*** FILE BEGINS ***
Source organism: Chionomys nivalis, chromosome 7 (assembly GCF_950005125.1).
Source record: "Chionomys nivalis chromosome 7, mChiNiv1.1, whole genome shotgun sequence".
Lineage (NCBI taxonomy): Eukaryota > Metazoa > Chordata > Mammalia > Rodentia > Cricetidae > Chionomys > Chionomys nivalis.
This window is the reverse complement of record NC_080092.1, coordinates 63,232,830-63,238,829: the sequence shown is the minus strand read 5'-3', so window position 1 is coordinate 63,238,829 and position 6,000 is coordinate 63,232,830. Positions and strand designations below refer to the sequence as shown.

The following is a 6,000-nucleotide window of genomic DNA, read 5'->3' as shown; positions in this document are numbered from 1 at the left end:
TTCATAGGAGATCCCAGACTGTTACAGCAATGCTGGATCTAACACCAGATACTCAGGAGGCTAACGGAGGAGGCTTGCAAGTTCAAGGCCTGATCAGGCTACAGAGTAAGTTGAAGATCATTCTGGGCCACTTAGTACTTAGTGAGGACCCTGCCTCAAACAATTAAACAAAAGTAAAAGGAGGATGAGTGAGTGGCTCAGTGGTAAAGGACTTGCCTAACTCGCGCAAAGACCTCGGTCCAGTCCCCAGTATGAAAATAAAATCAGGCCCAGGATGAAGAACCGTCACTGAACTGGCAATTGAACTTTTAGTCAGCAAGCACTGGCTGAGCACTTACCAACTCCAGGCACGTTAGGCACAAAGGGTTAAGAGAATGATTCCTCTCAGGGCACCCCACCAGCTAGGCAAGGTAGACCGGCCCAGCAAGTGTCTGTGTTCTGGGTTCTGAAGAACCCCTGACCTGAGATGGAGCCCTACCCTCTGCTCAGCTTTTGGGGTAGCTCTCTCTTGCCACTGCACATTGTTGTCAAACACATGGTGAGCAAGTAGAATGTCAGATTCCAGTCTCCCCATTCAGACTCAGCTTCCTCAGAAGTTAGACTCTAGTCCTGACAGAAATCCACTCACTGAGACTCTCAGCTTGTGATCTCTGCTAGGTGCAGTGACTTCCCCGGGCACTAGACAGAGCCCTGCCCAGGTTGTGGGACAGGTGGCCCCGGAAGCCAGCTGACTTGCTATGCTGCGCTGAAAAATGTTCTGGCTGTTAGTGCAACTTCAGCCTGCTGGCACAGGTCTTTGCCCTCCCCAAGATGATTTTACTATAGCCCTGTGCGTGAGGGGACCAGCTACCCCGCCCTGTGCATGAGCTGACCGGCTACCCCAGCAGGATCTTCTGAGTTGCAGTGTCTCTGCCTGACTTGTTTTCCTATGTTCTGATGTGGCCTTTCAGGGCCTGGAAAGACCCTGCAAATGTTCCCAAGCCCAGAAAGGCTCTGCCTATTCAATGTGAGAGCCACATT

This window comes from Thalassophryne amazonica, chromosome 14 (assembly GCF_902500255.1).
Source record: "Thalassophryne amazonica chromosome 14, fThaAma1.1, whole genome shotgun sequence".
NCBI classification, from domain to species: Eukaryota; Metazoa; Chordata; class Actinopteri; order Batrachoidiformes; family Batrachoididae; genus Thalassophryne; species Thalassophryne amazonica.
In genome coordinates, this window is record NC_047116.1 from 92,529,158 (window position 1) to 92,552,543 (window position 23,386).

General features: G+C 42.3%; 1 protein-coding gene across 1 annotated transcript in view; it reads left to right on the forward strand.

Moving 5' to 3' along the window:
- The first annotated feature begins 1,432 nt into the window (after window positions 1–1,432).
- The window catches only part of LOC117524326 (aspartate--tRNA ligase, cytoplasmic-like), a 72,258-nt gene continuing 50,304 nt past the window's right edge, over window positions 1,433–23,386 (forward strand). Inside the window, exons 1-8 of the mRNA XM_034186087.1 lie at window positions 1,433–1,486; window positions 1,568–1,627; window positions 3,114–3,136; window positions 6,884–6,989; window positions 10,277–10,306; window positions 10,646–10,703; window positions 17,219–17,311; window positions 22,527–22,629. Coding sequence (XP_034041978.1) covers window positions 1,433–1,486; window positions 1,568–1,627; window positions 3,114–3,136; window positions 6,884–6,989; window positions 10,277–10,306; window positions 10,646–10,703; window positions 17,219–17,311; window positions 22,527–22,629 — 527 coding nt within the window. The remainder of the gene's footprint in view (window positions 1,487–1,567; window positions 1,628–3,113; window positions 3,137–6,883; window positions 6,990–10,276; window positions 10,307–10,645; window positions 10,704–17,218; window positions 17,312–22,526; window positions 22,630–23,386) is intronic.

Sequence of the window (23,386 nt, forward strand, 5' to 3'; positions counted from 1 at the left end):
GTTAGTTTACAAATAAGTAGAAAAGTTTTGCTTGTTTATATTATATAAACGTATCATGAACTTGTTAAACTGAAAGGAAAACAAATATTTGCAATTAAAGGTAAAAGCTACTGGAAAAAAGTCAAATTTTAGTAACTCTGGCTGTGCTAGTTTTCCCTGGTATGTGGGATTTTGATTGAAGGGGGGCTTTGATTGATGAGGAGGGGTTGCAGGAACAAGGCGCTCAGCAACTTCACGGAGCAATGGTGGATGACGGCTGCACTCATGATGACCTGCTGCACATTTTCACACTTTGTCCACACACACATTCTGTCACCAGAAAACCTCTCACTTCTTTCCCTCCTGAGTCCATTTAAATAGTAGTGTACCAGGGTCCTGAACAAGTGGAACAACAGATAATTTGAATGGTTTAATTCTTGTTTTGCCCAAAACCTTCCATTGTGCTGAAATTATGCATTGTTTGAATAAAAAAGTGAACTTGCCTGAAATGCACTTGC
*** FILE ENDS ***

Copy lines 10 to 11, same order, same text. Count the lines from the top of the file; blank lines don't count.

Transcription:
In genome coordinates, this window is record NC_047116.1 from 92,529,158 (window position 1) to 92,552,543 (window position 23,386).

General features: G+C 42.3%; 1 protein-coding gene across 1 annotated transcript in view; it reads left to right on the forward strand.